“Takes and develops real photos!”
In 1968, Ideal released Kookie Kamera, a working, bellows-type instant camera that was simple enough for children to operate.
Junior shutterbugs framed their shots by looking through the “bloodshot eye” (really the viewfinder), pressuring the shutterbug to generate an exposure, and twisting the cranker knob to advance the film into an attached developer tank. The fully-assembled camera was mounted on a drain pipe emerging from a manhole cover.
The developer tank was filled with a special non-toxic chemical called Kookie Developer. A three-minute timer indicated when the print had sat long enough in the developer fluid to be removed and rinsed for viewing. The resulting photos were black-and-white and roughly 2-inches by 2-inches in size. Each print had a white area on the bottom that could be trimmed off or used to add notes.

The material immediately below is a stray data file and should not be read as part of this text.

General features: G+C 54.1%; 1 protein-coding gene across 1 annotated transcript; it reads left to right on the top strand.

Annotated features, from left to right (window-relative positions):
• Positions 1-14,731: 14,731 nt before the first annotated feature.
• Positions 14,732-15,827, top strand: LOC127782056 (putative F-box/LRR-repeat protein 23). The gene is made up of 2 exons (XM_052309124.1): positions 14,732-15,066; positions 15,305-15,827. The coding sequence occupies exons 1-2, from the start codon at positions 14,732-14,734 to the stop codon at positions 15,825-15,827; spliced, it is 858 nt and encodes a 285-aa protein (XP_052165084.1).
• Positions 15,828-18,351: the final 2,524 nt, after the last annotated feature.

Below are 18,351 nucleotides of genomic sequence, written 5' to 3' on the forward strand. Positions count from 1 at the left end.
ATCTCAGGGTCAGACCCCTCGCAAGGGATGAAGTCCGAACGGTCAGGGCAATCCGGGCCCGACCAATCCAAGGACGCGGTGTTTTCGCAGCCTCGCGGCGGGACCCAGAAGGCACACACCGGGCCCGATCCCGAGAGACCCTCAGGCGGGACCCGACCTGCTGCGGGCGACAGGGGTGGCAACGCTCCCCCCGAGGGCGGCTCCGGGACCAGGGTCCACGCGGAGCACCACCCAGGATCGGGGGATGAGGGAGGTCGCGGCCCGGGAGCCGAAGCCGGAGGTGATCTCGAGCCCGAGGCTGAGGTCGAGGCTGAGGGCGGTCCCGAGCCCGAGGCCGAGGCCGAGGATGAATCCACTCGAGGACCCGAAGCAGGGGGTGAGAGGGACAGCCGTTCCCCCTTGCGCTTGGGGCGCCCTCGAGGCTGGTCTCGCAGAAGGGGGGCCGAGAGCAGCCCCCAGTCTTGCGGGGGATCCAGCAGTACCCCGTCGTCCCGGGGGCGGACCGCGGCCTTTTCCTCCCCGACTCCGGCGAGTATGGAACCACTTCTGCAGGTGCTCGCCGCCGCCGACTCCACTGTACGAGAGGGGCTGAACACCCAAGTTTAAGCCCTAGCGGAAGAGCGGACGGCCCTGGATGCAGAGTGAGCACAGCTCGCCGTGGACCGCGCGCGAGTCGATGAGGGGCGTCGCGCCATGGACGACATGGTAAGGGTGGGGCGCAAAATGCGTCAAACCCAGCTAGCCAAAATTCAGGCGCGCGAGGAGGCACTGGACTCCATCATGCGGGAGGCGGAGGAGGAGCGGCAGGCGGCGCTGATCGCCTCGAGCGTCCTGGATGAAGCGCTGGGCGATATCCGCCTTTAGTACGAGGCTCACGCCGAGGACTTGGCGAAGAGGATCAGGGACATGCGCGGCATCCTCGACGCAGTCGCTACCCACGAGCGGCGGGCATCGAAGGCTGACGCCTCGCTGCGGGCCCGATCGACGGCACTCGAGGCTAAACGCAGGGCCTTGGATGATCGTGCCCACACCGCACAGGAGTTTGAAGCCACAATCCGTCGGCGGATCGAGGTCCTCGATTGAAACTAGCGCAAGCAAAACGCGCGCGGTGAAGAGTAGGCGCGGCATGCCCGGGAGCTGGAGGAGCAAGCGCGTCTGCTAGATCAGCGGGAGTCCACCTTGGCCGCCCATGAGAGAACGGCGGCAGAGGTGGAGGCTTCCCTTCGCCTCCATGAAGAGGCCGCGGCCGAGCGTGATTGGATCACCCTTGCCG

Kookie Kamera worked for indoor and outdoor photos thanks to a “flash cube” light that could be attached to the camera for low-light situations.
To add a bit of fun to their shots, kids could incorporate Kookie props and Kookie disguises included in the set, such as a stick-on mustache, hats, a mirror that produced funhouse distortion effects, and a two-sided body poster cut-out with a muscle man on one side and a bathing beauty on the other.
An eight-picture roll of film was included with each Kookie Kamera and Ideal sold refills separately both in-store and via mail.